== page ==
While Gran Reserva typically undergoes a 36-month cure, I am in Guijuelo to see and, if at all possible, taste a jamón ibérico that doubles this maturity. Every year Joselito keeps back 500 hams for additional ageing, and is now offering 55 hams from the 2005 vintage under the name Colección Premium. This venerable jamón has been cured for an extraordinary 68 months and was launched with great ceremony last October at Harvey Nichols (currently available to order at £3,000).
At José’s command, a worker in the company’s red overalls brings in the ham in its splendid presentation box by fashion designer Andres Sardá. The box, shaped like a grand piano on its side, clad in black and red leather and raw silk, with the ham on its own holder nestling within, exudes the glamour of an ultra-luxurious product.
There are limits to the concept of vintage where meat products are concerned. More than 10 years of ageing and the hams turn hard, difficult to cut, and their flavours become “aggressive”. So the early vintages are now a gastronomic memory. Gómez remembers the 2001 vintage as “exceptional”, the years 2003, 2005 and 2006 as “excellent”, and predicts his 2009 ham may be the equal of any of them when it is released in late 2012.
From the office Gómez leads me into the heart of the factory, where ibérico hams hang from the high ceilings in dense profusion, shiny black hooves crowning the glistening hocks, which shrink and wrinkle as they dry, growing a layer of natural moulds, which, it is said, mysteriously aid the maturing process. Uniquely among ham producers, Joselito sells all its products en primeur (another analogy with wine), storing purchased hams in controlled conditions until needed by the customer. The labels are a compendium of Spain’s finest restaurants: at a glance I see Akelare, Pedro Subijana’s three-Michelin-star restaurant in San Sebastián, José María in Segovia, and La Viña del Ensanche in Bilbao. (“My grandfather sold hams to his grandfather 80 years ago,” recalls Gómez.)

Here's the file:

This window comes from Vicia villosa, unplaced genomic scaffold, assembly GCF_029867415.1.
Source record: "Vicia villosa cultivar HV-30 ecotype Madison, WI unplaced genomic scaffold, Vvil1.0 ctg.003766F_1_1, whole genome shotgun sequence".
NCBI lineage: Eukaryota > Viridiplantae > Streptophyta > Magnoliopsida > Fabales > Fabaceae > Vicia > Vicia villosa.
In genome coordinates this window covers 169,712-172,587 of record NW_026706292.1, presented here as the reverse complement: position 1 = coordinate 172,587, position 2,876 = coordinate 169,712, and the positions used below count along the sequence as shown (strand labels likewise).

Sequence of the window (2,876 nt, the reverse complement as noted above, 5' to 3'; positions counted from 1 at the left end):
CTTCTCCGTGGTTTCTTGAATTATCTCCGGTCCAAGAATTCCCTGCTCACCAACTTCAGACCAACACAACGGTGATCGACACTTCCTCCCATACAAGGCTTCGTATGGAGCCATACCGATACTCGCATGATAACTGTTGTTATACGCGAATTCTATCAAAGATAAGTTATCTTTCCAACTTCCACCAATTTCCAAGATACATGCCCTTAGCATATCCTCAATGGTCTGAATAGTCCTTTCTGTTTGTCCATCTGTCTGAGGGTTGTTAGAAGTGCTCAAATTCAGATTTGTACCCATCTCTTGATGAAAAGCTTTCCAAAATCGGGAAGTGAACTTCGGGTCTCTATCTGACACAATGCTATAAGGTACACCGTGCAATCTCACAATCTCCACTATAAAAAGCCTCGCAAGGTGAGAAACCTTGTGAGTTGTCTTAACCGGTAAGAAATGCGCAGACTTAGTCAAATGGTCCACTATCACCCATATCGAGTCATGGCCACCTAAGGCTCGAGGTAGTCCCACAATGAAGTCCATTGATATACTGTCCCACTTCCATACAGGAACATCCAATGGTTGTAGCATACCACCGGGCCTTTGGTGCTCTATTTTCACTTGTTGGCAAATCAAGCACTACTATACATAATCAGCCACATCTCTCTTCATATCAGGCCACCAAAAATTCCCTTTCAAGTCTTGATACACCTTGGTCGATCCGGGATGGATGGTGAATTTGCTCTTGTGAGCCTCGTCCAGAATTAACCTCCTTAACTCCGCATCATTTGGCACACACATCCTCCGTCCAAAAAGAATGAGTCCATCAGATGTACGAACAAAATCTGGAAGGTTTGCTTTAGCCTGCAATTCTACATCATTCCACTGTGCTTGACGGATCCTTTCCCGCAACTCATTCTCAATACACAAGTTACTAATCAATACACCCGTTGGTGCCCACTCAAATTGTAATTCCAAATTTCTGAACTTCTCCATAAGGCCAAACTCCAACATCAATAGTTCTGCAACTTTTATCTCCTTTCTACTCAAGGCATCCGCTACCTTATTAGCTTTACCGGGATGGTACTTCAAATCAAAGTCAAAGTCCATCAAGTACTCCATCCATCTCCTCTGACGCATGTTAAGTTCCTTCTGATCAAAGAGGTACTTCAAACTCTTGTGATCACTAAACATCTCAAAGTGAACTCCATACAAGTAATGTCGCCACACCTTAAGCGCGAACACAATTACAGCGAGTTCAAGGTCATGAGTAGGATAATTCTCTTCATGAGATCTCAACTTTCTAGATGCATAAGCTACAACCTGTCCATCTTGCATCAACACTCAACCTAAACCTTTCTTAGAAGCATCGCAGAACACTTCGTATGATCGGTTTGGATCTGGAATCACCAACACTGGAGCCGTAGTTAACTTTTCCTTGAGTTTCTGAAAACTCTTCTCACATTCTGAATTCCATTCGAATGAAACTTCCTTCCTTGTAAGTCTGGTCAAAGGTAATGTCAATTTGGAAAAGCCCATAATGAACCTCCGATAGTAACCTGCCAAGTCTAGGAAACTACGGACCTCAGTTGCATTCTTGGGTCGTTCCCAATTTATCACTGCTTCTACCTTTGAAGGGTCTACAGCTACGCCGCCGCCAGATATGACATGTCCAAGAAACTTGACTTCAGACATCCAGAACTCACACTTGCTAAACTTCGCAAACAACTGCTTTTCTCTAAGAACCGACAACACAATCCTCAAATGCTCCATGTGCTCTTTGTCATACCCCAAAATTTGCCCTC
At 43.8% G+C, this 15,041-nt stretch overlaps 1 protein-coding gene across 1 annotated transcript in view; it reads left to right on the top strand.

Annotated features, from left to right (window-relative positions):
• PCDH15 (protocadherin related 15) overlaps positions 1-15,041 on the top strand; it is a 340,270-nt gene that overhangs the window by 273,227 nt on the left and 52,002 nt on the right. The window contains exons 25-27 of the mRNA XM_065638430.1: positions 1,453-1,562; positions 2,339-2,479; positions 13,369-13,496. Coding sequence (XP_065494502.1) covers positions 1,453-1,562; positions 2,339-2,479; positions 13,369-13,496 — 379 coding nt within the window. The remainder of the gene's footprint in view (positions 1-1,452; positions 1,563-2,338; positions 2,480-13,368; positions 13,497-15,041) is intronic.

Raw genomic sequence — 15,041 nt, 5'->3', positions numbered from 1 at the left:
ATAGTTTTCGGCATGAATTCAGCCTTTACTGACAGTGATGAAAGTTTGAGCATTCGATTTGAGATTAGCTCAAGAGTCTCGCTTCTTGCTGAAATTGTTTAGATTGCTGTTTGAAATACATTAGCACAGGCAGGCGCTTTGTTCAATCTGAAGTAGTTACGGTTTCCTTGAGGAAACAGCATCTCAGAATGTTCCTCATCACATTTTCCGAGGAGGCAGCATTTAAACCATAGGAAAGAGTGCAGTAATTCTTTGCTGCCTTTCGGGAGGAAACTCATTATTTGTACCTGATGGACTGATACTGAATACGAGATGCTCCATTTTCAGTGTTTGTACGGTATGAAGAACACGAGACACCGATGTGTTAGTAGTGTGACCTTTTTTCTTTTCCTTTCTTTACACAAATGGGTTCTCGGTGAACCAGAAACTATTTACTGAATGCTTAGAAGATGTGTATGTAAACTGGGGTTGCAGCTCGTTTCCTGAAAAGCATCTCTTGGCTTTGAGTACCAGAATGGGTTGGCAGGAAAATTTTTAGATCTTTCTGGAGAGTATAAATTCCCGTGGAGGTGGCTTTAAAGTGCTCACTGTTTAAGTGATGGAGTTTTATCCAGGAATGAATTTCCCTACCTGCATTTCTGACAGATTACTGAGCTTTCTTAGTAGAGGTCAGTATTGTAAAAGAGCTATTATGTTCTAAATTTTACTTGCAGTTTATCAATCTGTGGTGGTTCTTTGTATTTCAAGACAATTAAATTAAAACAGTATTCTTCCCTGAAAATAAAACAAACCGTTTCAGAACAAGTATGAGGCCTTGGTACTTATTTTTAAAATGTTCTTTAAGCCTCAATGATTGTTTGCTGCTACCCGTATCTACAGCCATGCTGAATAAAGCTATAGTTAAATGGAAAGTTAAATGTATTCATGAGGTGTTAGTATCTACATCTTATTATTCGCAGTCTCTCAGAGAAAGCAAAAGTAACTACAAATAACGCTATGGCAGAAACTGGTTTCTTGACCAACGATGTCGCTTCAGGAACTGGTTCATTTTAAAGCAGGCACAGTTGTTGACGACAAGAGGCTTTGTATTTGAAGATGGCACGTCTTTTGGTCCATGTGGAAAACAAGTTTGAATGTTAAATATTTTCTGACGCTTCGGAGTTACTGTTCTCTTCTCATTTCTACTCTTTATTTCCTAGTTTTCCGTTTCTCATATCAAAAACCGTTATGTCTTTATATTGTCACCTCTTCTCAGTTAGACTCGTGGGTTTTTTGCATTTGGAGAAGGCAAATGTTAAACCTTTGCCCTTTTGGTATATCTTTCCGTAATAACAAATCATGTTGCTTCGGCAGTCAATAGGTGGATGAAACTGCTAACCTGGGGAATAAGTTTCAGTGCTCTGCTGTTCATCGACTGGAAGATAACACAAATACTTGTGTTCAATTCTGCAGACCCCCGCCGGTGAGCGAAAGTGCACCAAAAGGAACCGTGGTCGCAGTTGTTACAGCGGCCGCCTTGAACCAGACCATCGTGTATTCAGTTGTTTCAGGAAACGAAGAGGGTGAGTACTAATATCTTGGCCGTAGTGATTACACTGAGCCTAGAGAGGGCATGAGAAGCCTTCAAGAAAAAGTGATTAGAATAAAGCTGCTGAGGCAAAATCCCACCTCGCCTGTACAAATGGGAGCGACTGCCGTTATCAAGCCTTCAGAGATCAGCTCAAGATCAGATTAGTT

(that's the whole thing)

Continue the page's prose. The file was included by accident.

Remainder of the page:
The floors are slippery with ham fat. Thin daylight creeps in through a high window along with a faint, cold breeze. The rich smell is so heady as to be almost intoxicating. In a far corner is the resting place of the rarest, oldest Joselito hams. An employee takes one down and Gómez rubs the grease off the label: it is dated 2003. The process behind this ham is both simple and highly developed. The animal in question, a pure-breed ibérico, must have spent at least two winters in the dehesa, gorging on as much as 15kg of acorns a day. It would have been slaughtered at two years of age, weighing between 160kg and 190kg. The hams spend less time in salt, an essential preliminary cure, than is usually the case. Their long sojourn in the mountain air does the rest, concentrating and honing their flavour.